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A COURSE OF
BY REV. C. G. FINNEY, PROFESSOR OF DIDACTIC, POLEMIC, AND PASTORAL THEOLOGY, IN THE OBERLIN
PRINTED AND PUBLISHED BY JAMES STEELE.
ENTERED according to Act of Congress, in 1840, by
CHARLES G. FINNEY,
In the Clerk's Office of the District Court of Ohio.
The method of giving Theological Instruction in this Institution is as follows:
1. A series of questions is propounded for discussion, comprising an outline of a system of Natural and Revealed Theology.
2. Each of these questions comes up in order, for discussion.
3. Upon each one, every member of the class is required to make up his mind, and prepare a brief statement of his views, in writing
4. Each student is then called upon, in order, to present his views to the class, the Professor presiding. His views and statements are then made the sabject of thorough examination and discussion by the class, and by the Instructor. Questions are freely asked, and difficulties started. Answers and explanations are give en, until the views of the class are settled upon the point or points discussed by him. Then another, and another are called upon like manner to present their views, upon which, like discussion ensues, until the class have mastered the whole subject. Here the discussion is arrested, and the Professor sums up and presents the whole subject to the class in one or more lectures. The skeletons of these lectures have heretofore been copied out by each student as a kind of memoranda, to which he might in future refer, to refresh his memory. This has cost so much labor, that the students have earnestly solicited their publication. For their use and benefit, they are therefore principally intended.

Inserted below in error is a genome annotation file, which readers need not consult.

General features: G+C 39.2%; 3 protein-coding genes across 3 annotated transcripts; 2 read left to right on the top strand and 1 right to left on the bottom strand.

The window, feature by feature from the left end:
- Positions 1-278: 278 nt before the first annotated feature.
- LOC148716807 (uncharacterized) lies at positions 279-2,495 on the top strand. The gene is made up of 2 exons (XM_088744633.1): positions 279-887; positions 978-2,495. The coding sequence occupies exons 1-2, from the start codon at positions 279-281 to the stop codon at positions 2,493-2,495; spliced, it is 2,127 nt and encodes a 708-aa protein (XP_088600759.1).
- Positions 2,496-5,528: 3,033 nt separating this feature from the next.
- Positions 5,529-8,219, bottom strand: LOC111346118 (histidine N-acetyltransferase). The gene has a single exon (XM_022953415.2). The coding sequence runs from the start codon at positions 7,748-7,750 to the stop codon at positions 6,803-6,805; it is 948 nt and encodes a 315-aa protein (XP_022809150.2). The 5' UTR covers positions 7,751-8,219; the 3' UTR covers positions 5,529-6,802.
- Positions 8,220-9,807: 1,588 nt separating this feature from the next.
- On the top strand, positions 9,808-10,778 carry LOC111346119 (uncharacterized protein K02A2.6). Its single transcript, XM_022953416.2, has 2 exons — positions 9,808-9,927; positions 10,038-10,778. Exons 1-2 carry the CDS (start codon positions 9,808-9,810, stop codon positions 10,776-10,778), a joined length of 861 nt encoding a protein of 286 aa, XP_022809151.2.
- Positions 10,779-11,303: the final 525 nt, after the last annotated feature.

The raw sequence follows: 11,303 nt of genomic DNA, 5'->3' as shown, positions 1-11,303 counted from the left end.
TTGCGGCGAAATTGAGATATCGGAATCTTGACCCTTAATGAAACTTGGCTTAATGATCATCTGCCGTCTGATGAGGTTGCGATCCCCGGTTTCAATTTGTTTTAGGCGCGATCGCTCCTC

To those students and others, who may read these skeletons, it may be important to make the following remarks, explanatory of what has not, and what has been my design in preparing them for
the press :
1. It has been no part of my design to relieve the student from the necessity of deep study, research, and original investigation upon every topic in Theology.
2. I have not intended to give any thing like a detailed history of the Theological opinions, that have prevailed in former ages.
3. Nor have I intended, any farther than is demanded by the nature of Polemic Theology, to give a history of the Theological Opinions that are at present entertained by different schools.
4. I have not intended so to prepare these skeletons that they can be well understood without deep thought, and in many instances without discussion and explanation. I have felt, that to leave them in such a state as to require much thought, was of great importance to students who would thoroughly understand Theology.
5. I have not intended to exhaust any subject of discussion; but simply, in my statements, to comprise an outline of the subject.
6. I have not intended so to prepare these skeletons, that students would, or could, on examination, barely retail my language or statements.
7. I have not intended to leave the bones of these skeletons so wholly disconnected, that students, unpracticed in Theology, would not be able, by sufficient attention and diligence, to arrange and unite them in their order.